on the stage, all dressed in white, and sent a message which I could relate
to, a message which I thought could gather strength and influence what is
happening in Israel. So I joined the embryonic movement to try to spread
this message.

Women Wage Peace (WWP) has started in 2014 whilst Operation Protective Edge
was taking place. It is a non-political movement, encompassing women from
all over the country – Jews, Arabs, and Palestinians, religious and non-
religious, women from the settlements and from the peripheries, women of all
political inclinations. The aim is to restore hope and to work towards a
peaceful existence for ourselves, our children and the future generations.
In a small country, it is hard to avoid funerals at war time. It is the goal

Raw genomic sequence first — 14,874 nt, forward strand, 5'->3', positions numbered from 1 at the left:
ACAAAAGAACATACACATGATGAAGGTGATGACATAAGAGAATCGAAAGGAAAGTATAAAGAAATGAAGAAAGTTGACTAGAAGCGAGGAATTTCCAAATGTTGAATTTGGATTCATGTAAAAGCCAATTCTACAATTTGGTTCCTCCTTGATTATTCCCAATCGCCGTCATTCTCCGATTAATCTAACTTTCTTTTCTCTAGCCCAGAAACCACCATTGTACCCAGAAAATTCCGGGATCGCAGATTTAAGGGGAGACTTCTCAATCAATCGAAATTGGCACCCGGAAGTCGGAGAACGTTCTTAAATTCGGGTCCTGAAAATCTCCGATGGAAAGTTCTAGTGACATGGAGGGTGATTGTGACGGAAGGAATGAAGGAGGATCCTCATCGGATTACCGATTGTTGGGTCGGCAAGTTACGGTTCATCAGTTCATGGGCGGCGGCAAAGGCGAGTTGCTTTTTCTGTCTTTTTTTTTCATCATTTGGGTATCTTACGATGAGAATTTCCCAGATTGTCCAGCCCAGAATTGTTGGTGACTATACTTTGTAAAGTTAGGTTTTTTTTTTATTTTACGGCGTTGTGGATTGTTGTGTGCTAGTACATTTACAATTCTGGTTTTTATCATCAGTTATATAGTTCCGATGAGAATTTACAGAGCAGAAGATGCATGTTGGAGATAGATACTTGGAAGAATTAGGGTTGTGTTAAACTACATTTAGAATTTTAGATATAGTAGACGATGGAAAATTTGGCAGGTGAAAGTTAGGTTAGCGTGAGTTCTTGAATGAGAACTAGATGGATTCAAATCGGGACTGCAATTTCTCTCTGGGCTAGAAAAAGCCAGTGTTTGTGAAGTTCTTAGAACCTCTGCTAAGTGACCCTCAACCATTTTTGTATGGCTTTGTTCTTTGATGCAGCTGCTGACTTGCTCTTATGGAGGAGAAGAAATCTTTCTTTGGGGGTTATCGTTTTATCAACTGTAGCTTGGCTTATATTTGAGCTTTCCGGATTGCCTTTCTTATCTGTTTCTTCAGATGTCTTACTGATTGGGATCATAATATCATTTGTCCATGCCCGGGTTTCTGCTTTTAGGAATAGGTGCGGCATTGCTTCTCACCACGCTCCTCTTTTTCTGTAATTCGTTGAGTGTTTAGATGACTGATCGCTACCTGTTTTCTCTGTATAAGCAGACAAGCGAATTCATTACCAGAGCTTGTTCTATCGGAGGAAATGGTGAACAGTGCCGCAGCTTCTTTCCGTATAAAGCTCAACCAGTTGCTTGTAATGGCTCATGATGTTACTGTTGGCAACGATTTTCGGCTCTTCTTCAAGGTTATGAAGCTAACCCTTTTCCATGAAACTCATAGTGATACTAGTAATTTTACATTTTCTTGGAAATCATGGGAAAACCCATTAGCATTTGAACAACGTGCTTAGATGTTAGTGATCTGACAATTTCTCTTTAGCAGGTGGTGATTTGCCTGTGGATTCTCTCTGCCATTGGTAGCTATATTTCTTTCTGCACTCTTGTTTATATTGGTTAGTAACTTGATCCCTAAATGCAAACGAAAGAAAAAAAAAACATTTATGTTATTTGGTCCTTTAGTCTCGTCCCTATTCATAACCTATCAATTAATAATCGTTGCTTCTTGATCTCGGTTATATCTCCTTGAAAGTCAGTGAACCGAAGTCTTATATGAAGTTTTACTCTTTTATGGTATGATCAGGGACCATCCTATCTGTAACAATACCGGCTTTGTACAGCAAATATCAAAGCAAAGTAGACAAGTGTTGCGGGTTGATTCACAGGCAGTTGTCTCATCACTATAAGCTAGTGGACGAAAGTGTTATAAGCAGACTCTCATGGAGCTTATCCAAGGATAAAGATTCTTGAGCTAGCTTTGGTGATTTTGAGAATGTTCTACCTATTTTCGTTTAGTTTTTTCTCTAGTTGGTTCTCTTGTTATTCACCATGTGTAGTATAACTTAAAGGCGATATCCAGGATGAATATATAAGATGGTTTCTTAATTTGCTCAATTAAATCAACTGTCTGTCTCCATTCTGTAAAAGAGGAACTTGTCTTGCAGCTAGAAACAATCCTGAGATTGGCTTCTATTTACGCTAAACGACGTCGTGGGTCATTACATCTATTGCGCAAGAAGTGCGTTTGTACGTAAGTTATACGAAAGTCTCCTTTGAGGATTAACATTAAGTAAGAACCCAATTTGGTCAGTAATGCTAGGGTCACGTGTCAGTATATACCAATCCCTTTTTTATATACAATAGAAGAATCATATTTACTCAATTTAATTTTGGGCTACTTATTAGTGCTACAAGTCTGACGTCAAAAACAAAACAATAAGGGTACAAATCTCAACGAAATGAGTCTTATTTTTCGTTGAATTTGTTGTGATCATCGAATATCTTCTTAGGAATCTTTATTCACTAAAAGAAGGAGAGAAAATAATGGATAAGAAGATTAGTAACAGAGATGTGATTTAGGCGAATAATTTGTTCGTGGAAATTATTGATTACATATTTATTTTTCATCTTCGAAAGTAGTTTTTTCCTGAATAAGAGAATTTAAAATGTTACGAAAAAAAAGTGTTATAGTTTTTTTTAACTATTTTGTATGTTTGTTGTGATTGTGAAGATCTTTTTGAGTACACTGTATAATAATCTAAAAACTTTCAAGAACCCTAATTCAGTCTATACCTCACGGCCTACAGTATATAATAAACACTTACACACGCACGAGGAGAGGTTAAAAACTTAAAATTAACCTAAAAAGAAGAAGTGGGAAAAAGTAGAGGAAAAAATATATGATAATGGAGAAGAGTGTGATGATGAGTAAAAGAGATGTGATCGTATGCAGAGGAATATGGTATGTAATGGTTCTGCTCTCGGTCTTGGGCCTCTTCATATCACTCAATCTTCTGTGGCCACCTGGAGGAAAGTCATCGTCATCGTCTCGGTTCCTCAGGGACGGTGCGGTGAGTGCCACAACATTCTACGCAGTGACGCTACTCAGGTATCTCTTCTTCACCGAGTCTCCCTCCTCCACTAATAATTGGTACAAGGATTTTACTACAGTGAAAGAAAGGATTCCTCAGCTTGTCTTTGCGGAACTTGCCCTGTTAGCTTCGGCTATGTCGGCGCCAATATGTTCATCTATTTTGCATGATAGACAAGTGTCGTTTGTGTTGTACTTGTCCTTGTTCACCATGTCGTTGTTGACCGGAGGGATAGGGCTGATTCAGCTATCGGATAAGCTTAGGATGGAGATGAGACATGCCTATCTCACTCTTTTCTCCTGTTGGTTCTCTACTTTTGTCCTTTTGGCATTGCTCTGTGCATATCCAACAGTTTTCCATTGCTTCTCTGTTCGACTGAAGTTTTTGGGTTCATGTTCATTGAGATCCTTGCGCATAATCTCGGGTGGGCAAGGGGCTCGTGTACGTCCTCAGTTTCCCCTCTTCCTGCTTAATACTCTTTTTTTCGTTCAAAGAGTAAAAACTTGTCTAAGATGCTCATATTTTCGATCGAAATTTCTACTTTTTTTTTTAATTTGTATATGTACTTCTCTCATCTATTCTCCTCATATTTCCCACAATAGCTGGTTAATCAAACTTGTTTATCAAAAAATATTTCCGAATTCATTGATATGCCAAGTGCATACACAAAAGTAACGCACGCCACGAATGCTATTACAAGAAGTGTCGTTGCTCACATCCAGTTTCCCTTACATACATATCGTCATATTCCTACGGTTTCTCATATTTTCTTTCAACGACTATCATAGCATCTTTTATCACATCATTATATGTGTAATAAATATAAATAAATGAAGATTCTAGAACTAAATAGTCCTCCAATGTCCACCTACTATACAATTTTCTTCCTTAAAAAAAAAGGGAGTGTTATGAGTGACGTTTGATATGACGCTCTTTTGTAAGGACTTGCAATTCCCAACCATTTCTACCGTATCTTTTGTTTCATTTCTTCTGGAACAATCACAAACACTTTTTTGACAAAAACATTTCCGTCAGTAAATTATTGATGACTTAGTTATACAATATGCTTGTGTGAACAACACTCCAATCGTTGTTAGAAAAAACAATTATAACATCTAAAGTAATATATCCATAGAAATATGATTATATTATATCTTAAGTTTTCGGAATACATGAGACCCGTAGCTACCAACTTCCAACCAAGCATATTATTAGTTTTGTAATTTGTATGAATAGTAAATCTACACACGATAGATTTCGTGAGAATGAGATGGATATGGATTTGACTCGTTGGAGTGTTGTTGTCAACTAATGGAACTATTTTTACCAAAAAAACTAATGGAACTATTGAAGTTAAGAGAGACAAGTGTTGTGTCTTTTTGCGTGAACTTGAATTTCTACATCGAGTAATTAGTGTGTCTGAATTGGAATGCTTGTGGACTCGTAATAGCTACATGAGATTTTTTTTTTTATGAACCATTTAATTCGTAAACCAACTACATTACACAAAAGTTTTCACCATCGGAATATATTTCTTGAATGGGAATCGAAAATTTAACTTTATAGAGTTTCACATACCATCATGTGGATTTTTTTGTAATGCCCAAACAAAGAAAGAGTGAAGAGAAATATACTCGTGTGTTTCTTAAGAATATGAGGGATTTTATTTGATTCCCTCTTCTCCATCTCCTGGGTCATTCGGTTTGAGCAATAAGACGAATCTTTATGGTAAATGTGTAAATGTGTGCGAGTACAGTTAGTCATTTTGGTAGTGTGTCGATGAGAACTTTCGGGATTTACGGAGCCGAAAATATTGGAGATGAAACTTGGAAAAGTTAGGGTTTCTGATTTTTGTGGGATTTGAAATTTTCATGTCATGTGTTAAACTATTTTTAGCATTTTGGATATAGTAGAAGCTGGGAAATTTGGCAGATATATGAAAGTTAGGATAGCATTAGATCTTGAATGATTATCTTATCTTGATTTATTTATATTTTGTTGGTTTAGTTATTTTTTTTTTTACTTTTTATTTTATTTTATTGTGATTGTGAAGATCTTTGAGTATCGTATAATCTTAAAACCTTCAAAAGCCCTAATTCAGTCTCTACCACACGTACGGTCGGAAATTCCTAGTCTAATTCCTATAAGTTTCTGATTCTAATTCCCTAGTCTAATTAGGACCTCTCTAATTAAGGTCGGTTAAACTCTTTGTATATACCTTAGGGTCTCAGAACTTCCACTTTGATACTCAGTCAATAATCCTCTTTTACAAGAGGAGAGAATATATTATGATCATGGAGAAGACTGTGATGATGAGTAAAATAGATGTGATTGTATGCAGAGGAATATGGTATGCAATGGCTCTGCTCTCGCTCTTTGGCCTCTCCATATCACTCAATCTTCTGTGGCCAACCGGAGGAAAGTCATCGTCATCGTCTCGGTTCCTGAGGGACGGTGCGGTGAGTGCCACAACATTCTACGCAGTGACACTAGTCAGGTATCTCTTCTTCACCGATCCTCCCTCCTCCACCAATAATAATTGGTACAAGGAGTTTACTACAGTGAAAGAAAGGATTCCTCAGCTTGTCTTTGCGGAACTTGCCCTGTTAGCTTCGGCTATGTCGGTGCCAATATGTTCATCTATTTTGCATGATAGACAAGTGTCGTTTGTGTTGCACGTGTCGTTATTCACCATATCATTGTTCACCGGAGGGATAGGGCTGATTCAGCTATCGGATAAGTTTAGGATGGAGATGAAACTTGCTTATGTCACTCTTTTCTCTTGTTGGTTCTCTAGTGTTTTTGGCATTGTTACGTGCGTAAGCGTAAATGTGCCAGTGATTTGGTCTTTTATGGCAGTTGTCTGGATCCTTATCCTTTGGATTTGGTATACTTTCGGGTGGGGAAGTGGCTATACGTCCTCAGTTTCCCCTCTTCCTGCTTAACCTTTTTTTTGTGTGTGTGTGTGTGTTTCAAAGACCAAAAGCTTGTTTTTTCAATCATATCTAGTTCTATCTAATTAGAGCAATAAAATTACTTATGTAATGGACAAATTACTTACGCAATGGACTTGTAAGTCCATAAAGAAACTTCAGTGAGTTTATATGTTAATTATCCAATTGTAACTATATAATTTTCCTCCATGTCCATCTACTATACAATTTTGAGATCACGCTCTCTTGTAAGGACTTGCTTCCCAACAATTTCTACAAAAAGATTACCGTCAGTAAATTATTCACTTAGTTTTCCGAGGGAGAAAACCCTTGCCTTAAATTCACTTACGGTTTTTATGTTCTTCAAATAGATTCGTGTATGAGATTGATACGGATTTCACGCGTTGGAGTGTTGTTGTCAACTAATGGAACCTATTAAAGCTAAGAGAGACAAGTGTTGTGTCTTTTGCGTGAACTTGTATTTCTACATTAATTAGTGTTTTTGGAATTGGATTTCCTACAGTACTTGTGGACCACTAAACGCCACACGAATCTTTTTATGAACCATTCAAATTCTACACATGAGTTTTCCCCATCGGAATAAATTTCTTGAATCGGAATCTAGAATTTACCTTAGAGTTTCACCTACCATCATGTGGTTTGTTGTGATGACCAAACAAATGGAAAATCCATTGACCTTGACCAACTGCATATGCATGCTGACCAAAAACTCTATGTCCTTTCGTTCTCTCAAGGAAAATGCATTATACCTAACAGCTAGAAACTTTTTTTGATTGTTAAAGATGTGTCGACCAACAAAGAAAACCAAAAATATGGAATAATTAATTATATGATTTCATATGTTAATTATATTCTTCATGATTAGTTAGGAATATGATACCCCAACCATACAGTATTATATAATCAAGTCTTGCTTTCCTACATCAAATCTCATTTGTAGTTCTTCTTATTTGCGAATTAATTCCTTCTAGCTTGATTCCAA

of the movement to try to prevent the next war, to raise public awareness
and to make people recognize that the status quo cannot be allowed to
continue, that there is a need for change. The idea is to recruit more and
more women to the movement in order to put pressure on and influence
politicians and opinion makers to work towards achieving a political
agreement; to find a resolution for the conflict we are in, a resolution
which is non-violent, is respectable and agreeable to all sides and we aim
to try and achieve this within four years.

Why a women’s movement? Michal Barak, one of the founders, explains: “Women
entail doing, initiating, determination, hope, listening and communicating.
Women signify an alternative.” It is hard, she maintains, to persuade anyone
by using only logic. A consciousness shift is possible only through
connections and relationships built on identity. Here, it is the gender
identity – being women. “Women”, she says, “connect on the basis of their